MyPal coordinator, Vassilis Koutkias, discusses his hopes for the project and the challenges it faces.
Can you tell us a little bit about yourself and your background?
I am a Principal Research Scientist with the Institute of Applied Biosciences (INAB), at the Centre of Research & Technology Hellas (CERTH), where I lead the eHealth Laboratory. My research in eHealth focuses on two major areas, namely, drug safety and personal health systems.
Since 2000, I have worked on more than 20 international EU-funded projects in these two areas, mostly with academic and research institutions in Greece and France. The work in France was funded through an individual Marie-Curie fellowship.
What is your role on the project?
My role involves coordinating and supervising all the project’s activities to make sure that it fulfils its objectives and achieves its expected impacts. In addition, I act as the main communication point for the MyPal Consortium with the European Commission, the scientific community and all other relevant stakeholders.
It is very difficult to get European H2020 funding. What do you think were the main reasons MyPal was successful?
The EU had a special call for projects with innovative approaches to palliative care. MyPal was funded as one of those 10 projects.
While there is a lot of hype about technology-enabled patient participation in care, we still lack comprehensive approaches that can be adapted to the personal needs and preferences of the patients. This is especially true for cancer palliative care, where Patient Reported Outcome (PRO) systems are still in their infancy.
In this context, I think MyPal’s proposal to use electronic PROs as an integral part of the patients’ care was seen as a real paradigm shift.
In addition, MyPal gathers a truly multidisciplinary team. We have experts in cancer palliative care, oncology, health psychology, ethics, user requirements engineering, eHealth systems and services, evaluation and impact assessment: all the necessary expertise and excellence to help the project achieve its goals. I think both were key reasons MyPal was successful in being funded.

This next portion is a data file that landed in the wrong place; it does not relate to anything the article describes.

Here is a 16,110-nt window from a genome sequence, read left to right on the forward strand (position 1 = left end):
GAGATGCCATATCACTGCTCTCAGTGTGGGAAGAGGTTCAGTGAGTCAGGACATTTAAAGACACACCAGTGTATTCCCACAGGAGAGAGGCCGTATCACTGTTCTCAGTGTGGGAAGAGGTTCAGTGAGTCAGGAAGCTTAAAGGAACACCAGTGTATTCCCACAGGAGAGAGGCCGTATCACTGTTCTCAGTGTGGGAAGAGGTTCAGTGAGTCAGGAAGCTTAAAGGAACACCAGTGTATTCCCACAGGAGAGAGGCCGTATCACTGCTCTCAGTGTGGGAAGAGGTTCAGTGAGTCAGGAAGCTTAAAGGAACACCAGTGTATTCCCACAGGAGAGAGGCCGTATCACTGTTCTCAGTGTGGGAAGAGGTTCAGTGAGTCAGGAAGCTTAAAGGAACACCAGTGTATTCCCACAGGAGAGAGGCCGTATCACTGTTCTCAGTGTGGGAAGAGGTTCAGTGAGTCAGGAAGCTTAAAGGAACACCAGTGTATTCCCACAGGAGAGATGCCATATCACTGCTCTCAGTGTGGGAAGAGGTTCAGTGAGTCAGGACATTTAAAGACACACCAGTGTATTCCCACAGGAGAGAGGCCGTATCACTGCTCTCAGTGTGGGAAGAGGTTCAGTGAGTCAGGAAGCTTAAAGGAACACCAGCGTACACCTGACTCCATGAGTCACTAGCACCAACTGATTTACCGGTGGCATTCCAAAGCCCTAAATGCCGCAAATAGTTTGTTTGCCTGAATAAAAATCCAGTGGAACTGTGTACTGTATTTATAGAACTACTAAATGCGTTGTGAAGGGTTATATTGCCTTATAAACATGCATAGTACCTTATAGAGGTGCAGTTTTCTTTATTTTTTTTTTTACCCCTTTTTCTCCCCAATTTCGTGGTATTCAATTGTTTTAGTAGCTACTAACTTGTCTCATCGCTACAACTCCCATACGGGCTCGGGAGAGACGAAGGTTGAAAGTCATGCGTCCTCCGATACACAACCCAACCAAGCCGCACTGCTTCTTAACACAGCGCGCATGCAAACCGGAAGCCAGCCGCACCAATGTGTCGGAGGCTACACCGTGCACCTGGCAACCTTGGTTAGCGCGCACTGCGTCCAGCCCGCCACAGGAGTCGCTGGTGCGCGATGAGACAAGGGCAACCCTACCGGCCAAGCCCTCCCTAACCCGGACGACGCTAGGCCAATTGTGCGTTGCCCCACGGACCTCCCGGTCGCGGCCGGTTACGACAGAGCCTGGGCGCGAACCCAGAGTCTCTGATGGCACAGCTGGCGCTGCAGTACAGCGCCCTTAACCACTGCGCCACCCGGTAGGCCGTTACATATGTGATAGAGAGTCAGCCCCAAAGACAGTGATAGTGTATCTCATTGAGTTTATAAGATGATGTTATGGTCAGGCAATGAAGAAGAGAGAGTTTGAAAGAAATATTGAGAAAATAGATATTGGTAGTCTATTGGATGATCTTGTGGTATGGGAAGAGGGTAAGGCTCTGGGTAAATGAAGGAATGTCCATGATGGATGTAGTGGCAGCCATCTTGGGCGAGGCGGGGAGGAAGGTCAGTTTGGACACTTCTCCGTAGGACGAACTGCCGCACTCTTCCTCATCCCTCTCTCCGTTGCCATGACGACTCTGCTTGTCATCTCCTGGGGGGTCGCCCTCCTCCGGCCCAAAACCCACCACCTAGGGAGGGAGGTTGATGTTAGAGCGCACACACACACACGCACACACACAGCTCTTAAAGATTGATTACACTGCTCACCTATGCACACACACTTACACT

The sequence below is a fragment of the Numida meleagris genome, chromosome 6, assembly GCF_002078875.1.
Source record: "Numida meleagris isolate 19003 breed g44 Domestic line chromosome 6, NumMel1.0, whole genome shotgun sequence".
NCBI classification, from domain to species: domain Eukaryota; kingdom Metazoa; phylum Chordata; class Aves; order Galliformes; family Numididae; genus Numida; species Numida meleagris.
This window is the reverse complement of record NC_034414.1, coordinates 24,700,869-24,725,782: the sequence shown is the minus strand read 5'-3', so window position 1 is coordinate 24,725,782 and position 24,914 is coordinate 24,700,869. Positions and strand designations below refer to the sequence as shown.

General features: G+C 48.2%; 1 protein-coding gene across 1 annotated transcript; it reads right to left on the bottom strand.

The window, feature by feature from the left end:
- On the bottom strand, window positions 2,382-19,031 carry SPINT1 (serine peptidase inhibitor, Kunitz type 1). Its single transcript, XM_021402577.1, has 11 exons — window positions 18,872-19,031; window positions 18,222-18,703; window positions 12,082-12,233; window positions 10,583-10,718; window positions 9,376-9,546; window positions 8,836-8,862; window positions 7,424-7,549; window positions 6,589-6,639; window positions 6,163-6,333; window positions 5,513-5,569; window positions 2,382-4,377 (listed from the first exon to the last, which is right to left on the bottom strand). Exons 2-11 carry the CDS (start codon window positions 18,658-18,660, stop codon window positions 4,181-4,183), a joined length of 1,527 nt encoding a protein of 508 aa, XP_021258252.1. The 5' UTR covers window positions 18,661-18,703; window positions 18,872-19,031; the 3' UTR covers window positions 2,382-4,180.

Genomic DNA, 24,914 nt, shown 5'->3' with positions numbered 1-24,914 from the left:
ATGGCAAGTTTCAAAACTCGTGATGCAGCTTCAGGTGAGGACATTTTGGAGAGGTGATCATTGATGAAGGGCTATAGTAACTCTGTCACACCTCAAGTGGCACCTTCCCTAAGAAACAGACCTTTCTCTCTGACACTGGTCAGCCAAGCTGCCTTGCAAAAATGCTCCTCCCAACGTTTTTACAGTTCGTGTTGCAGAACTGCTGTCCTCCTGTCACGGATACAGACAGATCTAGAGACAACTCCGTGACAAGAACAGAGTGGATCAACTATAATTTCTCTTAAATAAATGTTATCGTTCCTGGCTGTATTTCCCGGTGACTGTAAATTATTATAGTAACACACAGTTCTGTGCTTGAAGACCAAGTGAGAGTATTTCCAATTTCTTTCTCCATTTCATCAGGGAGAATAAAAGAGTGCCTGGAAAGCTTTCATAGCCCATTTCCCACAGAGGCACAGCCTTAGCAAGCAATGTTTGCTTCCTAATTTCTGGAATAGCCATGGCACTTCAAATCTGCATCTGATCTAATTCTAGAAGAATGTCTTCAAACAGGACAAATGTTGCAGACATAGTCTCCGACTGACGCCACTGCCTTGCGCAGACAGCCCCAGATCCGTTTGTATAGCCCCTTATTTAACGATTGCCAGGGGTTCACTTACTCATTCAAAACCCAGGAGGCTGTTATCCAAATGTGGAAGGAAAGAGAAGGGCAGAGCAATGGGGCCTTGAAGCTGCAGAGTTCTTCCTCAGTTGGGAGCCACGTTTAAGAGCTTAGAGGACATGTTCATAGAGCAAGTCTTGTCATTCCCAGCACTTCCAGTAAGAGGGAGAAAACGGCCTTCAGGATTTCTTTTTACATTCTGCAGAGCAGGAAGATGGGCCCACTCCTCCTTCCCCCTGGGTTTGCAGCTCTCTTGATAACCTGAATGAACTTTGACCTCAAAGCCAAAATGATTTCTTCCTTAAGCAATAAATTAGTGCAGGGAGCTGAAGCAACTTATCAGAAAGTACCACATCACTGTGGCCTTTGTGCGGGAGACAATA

What are your hopes for MyPal?
My hopes for MyPal are closely tied to the aims of the project itself.
The aim of MyPal is to help improve supportive and palliative care for cancer patients and their caregivers. It does this by enabling patients to more accurately record any changes in their symptoms and condition and then communicate this to their healthcare providers in a seamless and effective way. By promptly identifying important deviations in the patient’s state and quality of life, there is the possibility of enhancing the care they receive.
I hope that this will be successfully tested during the two clinical studies that MyPal will conduct. They are MyPal-ADULT, a randomised control trial (RCT) for adult patients with hematologic malignancies, and MyPal-CHILD, a non-experimental observational study for children with hematologic malignancies or solid tumors.
As well as the scientific research, I will be very pleased if the project also improves the way cancer patients and their healthcare providers, communicate with each other, and that this has benefits for the patient’s everyday life.
What do you think are the greatest challenges the project faces?
MyPal faces considerable challenges in both scientific and practical terms.
First, there is the “tight” implementation schedule. We need the system and the apps we are going to use to be fully tested and ready by spring 2020. This is so that the two clinical studies, MyPal-ADULT and MyPal-CHILD, can start on time and according to plan.
Then there is the multidsciplinary nature of the project. The technical teams need to know exactly what is required from the clinical teams. This requires a lot of intense collaboration and cooperation between all the different partners, especially during the initial intervention design phase.
Finally, there are the challenges of conducting multicentre clinical studies for a digital health intervention. This is difficult in itself, and within the MyPal project we are carrying out the studies in six hospitals across five European countries, which adds another level of complexity entirely. Despite these difficulties, we are confident that we can meet the deadlines and make an important contribution to future supportive and palliative care.
Principal Research Scientist, Centre of Research & Technology Hellas (CERTH), Greece